God had just become their King—when they complained about it! It didn’t take long for them to go astray.
They wanted an earthly king “like all the nations.”
That tragic desire and decision, was the beginning of the end. Soon, they would be living like those nations: worshiping idols, following practices that were opposed to Scriptural commandments, etc. Ultimately, it would bring destruction of the temple, Jerusalem, and the people for good! How tragic!
But it began early.
God’s people don’t outwardly cry out for a king other than Jesus Christ Who is the King over His church. But they often live like the world around them—which, in the end, is precisely the same thing.
Believer, do you find yourself wishing to be more like the nations (world) around you? Have you become no different from the unsaved people who live on your street?
Israel had no more than become a theocracy—i.e., a nation governed by God—than they went astray. Think about this thoroughly. If you need help, read the rest of the book of 1 Samuel and you’ll understand the results of doing so!
The capital of the Northern kingdom of Israel was Samaria. The city was located on a hill at the bottom of which, today, archeologists have found a number of its ruins. As Amos tells us, through nefarious business and political practices, the upper crust had virtually enslaved the poor of the land—much as we see in dictatorships today. All of this followed King Jeroboam’s rebellious reign, in which he determined to set up a rival religion to Jehovah, that would keep his people from traveling to Jerusalem. Rather than follow God’s directions about the true temple, sacrifices, and priesthood, he set up his own temples, festivals, altars, images of golden calves, high place shrines, and non-levitical priesthood. This was a mongrel religion with mixtures of truth and paganism. Much like a present-day cult, there was enough similarity to the real thing that the people were easily duped. Besides, as he told them, why travel all the way to Jerusalem to worship when you can do here, right at home in Bethel or Gilgal? They needed little persuasion, but flocked to these religious centers.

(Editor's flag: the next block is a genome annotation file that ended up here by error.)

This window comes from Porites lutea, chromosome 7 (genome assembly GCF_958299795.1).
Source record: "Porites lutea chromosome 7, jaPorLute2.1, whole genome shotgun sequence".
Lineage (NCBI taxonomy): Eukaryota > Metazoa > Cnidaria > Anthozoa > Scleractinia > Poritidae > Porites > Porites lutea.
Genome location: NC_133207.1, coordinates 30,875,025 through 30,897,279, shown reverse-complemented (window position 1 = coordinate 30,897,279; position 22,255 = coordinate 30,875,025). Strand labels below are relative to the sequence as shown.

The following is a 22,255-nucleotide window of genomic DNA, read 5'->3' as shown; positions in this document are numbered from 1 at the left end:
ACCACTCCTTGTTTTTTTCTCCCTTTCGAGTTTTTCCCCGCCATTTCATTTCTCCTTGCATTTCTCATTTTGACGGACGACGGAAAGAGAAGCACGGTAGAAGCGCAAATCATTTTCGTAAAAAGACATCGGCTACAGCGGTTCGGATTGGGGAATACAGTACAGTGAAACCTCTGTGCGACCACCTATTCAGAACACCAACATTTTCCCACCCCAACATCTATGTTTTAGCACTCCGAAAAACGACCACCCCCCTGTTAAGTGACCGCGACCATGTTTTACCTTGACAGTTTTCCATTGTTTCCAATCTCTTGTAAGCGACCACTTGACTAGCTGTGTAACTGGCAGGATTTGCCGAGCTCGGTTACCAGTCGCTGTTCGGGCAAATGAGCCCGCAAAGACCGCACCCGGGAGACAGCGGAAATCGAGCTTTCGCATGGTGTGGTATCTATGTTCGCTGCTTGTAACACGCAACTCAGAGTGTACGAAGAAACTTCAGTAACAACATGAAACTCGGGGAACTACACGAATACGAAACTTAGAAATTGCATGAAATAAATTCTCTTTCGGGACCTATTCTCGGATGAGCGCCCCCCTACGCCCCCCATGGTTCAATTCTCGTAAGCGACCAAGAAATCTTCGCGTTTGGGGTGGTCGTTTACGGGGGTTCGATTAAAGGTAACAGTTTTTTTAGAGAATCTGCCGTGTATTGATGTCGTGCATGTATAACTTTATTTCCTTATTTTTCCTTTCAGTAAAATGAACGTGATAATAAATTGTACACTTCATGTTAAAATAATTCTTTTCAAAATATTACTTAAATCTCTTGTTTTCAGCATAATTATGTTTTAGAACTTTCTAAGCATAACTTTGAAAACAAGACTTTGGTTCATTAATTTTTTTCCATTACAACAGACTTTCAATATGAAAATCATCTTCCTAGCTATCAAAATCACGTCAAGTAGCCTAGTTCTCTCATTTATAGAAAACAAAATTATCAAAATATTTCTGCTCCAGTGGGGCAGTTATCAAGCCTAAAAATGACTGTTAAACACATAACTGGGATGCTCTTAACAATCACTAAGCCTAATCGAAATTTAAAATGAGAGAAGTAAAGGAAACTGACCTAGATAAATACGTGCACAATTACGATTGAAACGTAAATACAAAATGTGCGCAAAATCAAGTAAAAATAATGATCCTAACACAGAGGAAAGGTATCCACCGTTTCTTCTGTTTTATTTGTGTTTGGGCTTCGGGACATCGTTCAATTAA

The apostles, who had just spent 40 days talking to the risen Lord about things concerning the Kingdom of God (Acts 1:3), raised a question that probably grew out of those discussions:
Lord, is it at this time you will restore the kingdom to Israel?
O. Palmer Robertson, in his interesting book, The Israel of God, suggests that the answer to that three-fold question is found in vv. 7, 8:
It isn’t for you to know the times or seasons that the Father has set by His own authority; instead, you will receive power when the Holy Spirit has come upon you, and you will be witnesses in Jerusalem, in the rest of Judea and Samaria, and to the ends of the earth.
To the first part of their question—when will the “restoration” occur—Jesus told them that God wasn’t about to tell them. To the second part of the question he replied that the restoration would be of such a nature that it would involve the coming of the Holy Spirit upon them in power (in other words, it would be a fulfillment of the Abrahamic promise that would institute a wholly new phase of Israel’s existence), and in answer to the third part—Israel, from henceforth, would include Gentiles from all over the earth where they would be sent to preach the Good News.